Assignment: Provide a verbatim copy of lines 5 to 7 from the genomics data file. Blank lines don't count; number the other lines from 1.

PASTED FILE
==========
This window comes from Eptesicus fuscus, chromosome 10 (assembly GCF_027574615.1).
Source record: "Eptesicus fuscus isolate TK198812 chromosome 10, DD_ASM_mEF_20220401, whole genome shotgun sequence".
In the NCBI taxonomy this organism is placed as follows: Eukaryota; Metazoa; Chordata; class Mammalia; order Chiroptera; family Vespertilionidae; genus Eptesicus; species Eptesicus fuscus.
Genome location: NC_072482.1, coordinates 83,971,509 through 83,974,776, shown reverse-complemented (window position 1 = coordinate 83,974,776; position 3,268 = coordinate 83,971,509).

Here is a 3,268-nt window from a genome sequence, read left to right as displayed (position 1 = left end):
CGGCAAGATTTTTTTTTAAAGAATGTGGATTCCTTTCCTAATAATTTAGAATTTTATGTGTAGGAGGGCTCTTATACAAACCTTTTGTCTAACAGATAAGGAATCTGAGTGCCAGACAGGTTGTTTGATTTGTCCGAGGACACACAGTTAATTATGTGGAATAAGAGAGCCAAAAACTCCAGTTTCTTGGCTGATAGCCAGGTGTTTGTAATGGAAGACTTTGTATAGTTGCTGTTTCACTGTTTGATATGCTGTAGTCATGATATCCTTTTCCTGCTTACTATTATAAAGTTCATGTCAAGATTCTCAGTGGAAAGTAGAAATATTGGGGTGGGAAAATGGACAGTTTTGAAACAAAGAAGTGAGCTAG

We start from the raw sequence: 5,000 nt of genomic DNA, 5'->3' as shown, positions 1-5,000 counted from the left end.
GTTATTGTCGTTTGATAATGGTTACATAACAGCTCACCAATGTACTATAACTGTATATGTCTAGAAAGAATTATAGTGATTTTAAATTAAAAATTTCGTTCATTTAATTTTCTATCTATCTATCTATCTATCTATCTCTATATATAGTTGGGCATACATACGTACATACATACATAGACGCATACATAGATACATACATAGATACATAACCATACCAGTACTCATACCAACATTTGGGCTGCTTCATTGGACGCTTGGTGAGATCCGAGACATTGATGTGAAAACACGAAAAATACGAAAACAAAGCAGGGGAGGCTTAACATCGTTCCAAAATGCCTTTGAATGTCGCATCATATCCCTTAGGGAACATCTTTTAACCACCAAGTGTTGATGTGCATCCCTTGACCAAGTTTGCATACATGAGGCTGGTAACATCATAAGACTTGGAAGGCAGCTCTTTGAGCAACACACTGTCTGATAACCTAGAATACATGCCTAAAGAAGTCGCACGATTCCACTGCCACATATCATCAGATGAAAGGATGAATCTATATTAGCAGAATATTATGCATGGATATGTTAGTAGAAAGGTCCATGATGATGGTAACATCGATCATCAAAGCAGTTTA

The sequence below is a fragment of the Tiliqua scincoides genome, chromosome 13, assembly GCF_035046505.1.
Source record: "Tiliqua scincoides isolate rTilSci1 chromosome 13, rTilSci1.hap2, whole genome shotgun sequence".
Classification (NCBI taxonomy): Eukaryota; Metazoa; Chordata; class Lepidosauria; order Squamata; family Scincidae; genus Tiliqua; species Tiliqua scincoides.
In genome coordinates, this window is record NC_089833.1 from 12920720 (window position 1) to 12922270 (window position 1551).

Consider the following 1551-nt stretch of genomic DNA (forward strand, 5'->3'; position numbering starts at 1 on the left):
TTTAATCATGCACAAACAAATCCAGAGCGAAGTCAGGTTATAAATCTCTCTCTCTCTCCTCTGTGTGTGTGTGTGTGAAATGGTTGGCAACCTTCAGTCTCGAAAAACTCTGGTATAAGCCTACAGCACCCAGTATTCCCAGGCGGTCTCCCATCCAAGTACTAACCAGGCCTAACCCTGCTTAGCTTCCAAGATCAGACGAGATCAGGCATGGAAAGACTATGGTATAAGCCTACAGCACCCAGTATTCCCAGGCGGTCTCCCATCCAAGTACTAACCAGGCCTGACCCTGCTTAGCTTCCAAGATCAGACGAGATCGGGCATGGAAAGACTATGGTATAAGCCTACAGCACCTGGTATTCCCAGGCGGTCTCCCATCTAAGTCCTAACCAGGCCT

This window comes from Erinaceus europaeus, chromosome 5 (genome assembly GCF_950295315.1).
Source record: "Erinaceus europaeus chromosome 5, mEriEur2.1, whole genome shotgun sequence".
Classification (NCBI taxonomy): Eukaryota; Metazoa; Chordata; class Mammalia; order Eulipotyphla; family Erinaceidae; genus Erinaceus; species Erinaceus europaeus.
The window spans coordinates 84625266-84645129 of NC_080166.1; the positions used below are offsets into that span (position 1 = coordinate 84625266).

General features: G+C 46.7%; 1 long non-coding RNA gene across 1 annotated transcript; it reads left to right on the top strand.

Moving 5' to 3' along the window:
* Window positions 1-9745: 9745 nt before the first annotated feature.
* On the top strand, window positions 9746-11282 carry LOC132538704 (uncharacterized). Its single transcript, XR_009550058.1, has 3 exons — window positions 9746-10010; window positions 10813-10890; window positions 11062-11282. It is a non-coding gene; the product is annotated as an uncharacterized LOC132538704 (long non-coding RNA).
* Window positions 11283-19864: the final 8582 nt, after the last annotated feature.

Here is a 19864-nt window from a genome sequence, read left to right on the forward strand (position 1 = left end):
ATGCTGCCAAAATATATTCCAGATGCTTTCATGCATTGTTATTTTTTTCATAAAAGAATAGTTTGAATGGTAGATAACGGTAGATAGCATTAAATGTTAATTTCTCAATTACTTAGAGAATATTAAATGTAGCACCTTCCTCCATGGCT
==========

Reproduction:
Here is a 3,268-nt window from a genome sequence, read left to right as displayed (position 1 = left end):
CGGCAAGATTTTTTTTTAAAGAATGTGGATTCCTTTCCTAATAATTTAGAATTTTATGTGTAGGAGGGCTCTTATACAAACCTTTTGTCTAACAGATAAGGAATCTGAGTGCCAGACAGGTTGTTTGATTTGTCCGAGGACACACAGTTAATTATGTGGAATAAGAGAGCCAAAAACTCCAGTTTCTTGGCTGATAGCCAGGTGTTTGTAATGGAAGACTTTGTATAGTTGCTGTTTCACTGTTTGATATGCTGTAGTCATGATATCCTTTTCCTGCTTACTATTATAAAGTTCATGTCAAGATTCTCAGTGGAAAGTAGAAATATTGGGGTGGGAAAATGGACAGTTTTGAAACAAAGAAGTGAGCTAG

We start from the raw sequence: 5,000 nt of genomic DNA, 5'->3' as shown, positions 1-5,000 counted from the left end.